Support our communities: Sriyal Nilanka on helping the marginalised and overlooked

By Dimithri Wijesinghe  

Our time under curfew seems almost near its end. While some feel that it may be too soon, there are those who will certainly sigh in relief considering that a large portion of the island’s population is dependent on industries that have come to a standstill, particularly certain minorities who have allegedly been completely ignored in these times of crisis, left to fend for themselves.

We spoke to Sriyal Nilanka, who has been an avid presence in conversations around the PLHIV (People Living with HIV) community. He is currently part of a group of individuals working in HIV Response, a collective effort by organisations and individuals facilitating aid and providing support to community members most at risk for HIV and facing a difficult time due to Covid-19 and the curfew situation in Sri Lanka.

These communities include PLHIV, sex workers, LGBTIQ+ members, persons battling drug addiction who are mostly daily wage employees or do not have a stable income, and tourism service providers.

Nilanka shared that due to the socioeconomic situation of some of these individuals, they are part of society that’s most in need of assistance; some of them may not be literate or possess basic abilities to read or write while some may not have bank accounts or even NIC cards, meaning they are not eligible or even considered for aid provided by the Government. Particularly those in the transgender community who have begun their transition, whose outward appearance may not correspond with their identification, are at a disadvantage.

He also shared how people who abuse drugs may be going through withdrawal. While people are often insensitive to them and there is not a lot of sympathy towards them, they too are part of our society and need help, Nilanka shared.

Persons in these communities face difficulties as many of them are daily wage earners and often live from paycheck to paycheck if they have no savings; they are left with absolutely no money in this case, and thereby no meals.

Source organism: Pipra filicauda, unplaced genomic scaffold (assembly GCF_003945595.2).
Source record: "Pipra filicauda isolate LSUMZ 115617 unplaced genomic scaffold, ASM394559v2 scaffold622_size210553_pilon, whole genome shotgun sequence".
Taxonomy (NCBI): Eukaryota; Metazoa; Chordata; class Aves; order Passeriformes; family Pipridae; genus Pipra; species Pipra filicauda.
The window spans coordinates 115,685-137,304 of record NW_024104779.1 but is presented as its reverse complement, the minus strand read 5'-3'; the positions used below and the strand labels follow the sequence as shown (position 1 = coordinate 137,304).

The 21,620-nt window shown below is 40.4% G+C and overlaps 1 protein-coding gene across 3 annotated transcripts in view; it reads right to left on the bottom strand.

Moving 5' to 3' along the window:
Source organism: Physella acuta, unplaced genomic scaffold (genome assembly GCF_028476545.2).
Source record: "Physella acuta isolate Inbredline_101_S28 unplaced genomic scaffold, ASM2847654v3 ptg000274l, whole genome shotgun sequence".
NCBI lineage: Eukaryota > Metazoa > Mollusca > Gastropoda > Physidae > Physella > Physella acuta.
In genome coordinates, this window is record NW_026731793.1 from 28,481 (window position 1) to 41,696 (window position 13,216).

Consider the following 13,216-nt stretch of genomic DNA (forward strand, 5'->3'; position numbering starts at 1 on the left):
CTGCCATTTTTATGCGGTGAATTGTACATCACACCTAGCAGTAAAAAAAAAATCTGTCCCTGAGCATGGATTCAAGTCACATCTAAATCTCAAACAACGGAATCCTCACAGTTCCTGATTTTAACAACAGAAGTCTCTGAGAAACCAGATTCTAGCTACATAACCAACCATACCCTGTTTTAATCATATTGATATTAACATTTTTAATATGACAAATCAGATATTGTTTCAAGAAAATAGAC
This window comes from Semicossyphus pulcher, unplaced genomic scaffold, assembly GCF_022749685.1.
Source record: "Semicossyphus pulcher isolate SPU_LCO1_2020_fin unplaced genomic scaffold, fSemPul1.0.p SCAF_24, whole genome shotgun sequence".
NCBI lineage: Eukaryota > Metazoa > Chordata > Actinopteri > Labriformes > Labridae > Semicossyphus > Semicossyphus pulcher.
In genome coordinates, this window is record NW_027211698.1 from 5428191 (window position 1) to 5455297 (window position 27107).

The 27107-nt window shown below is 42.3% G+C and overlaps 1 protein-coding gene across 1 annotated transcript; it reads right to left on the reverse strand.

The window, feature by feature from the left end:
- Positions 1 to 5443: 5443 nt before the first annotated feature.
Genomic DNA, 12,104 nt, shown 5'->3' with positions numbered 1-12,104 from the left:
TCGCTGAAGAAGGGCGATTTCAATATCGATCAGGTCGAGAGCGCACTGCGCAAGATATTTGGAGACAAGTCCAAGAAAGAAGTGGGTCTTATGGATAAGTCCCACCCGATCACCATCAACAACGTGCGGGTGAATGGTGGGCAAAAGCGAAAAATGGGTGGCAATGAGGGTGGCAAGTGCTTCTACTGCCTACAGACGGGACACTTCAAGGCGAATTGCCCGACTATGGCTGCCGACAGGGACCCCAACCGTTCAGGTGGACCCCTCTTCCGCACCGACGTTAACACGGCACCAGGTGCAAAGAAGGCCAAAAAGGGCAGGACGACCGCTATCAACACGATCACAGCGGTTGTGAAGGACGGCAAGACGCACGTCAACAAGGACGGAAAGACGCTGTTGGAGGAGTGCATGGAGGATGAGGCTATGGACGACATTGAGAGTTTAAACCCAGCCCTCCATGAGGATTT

He shared that some individuals and organisations have reached out to them; ground-level organisations then connect with either the relevant local government authorities, National Response to HIV, national STD/AIDS control groups, or the Family Planning Association (FPA), which will then connect the relevant PLHIV groups to network as necessary and provide aid to those in need.

Speaking about the Government’s response in providing for those in need, particularly the minorities, Nilanka shared that there is a fear in these communities to ask for aid. There is negative stigma and a negative social perception attached to these communities and so their fear is at times warranted. Even in instances when they do reach out, there have been occasions where they would have trouble getting to and from the places providing aid. He shared that there have been occasions where they would have no way of travelling to the points where supplies or money is being handed out because there is no public transport and as they have no private vehicles to get from point A to B.

Nilanka shared that their collective is currently encouraging the general public to donate what they can to provide for such persons. He shared that they have now chosen to ask for funds only after managing to provide supplies and aid for a number of people. He also shared that as those seeking help has grown, their collective has made efforts to reach out and ask for funds.

Speaking of the disbursement of funds and transparency of the process, he shared that they directly transfer the funds to those who have requested it. However, they do carry out a verification check prior to transferring funds, either through other community organisations or through the general community to confirm the situation of the people requesting aid. He confirmed that primarily they provide aid to people who have been submitted through their many trusted networks, and each individual network would bring in a number of people looking for help.  

He said that they have currently received a total of Rs. 125, 000 and have supported 47 people. “The main requirement is food and we are providing each person with about Rs. 2,500 at the moment,” he said. While the identities of the people who have received donations will not be revealed, those who have contributed will receive a reference number confirming their donations have been transferred and also to whom; the receiver being indicated by a reference number in order to maintain transparency.

Nilanka shared that they will not be revealing the names of their donors and the amounts contributed as at this moment any amount is valuable, and they also do not wish to make anyone feel their contribution was less than that of others by revealing this information.

On a closing note, Nilanka shared that regardless of what the general public’s opinion may be – particularly of those in urban areas – it would be best that the curfew situation be lifted or regulated with a little more freedom considering the communities in need, including daily wage earners who require an income. He believes that so long as people are responsible and adhere to the guidelines, which should be consistently and regularly communicated to the public, and if the public continues to act accordingly, we can get back to business as usual or as close to it as possible.

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